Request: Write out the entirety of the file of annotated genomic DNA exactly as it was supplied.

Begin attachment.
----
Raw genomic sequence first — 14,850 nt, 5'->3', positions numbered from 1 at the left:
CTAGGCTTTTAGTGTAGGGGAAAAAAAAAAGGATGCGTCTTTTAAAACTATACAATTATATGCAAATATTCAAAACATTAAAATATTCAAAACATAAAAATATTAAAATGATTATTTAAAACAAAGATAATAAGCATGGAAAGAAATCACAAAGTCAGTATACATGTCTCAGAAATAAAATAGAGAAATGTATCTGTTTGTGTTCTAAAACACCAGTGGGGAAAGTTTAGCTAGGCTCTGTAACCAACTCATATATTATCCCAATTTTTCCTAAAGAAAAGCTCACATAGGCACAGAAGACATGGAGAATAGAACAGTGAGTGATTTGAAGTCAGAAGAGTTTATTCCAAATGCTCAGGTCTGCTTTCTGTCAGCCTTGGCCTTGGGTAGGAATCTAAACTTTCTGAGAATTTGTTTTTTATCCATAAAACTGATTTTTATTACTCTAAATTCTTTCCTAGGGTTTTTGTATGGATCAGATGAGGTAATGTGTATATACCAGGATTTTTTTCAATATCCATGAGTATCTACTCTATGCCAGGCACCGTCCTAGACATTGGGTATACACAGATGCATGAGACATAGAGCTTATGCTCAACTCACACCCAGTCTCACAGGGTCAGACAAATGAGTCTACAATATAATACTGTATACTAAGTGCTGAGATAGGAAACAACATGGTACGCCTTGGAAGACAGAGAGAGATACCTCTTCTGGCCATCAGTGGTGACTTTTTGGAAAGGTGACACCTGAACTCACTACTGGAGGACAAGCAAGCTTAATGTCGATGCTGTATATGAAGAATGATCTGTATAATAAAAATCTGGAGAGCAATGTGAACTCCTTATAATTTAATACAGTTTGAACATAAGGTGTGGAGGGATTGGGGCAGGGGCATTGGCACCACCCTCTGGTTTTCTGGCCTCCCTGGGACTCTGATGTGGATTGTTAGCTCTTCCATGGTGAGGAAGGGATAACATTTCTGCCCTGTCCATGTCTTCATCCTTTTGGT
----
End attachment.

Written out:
Raw genomic sequence first — 14,850 nt, 5'->3', positions numbered from 1 at the left:
CTAGGCTTTTAGTGTAGGGGAAAAAAAAAAGGATGCGTCTTTTAAAACTATACAATTATATGCAAATATTCAAAACATTAAAATATTCAAAACATAAAAATATTAAAATGATTATTTAAAACAAAGATAATAAGCATGGAAAGAAATCACAAAGTCAGTATACATGTCTCAGAAATAAAATAGAGAAATGTATCTGTTTGTGTTCTAAAACACCAGTGGGGAAAGTTTAGCTAGGCTCTGTAACCAACTCATATATTATCCCAATTTTTCCTAAAGAAAAGCTCACATAGGCACAGAAGACATGGAGAATAGAACAGTGAGTGATTTGAAGTCAGAAGAGTTTATTCCAAATGCTCAGGTCTGCTTTCTGTCAGCCTTGGCCTTGGGTAGGAATCTAAACTTTCTGAGAATTTGTTTTTTATCCATAAAACTGATTTTTATTACTCTAAATTCTTTCCTAGGGTTTTTGTATGGATCAGATGAGGTAATGTGTATATACCAGGATTTTTTTCAATATCCATGAGTATCTACTCTATGCCAGGCACCGTCCTAGACATTGGGTATACACAGATGCATGAGACATAGAGCTTATGCTCAACTCACACCCAGTCTCACAGGGTCAGACAAATGAGTCTACAATATAATACTGTATACTAAGTGCTGAGATAGGAAACAACATGGTACGCCTTGGAAGACAGAGAGAGATACCTCTTCTGGCCATCAGTGGTGACTTTTTGGAAAGGTGACACCTGAACTCACTACTGGAGGACAAGCAAGCTTAATGTCGATGCTGTATATGAAGAATGATCTGTATAATAAAAATCTGGAGAGCAATGTGAACTCCTTATAATTTAATACAGTTTGAACATAAGGTGTGGAGGGATTGGGGCAGGGGCATTGGCACCACCCTCTGGTTTTCTGGCCTCCCTGGGACTCTGATGTGGATTGTTAGCTCTTCCATGGTGAGGAAGGGATAACATTTCTGCCCTGTCCATGTCTTCATCCTTTTGGT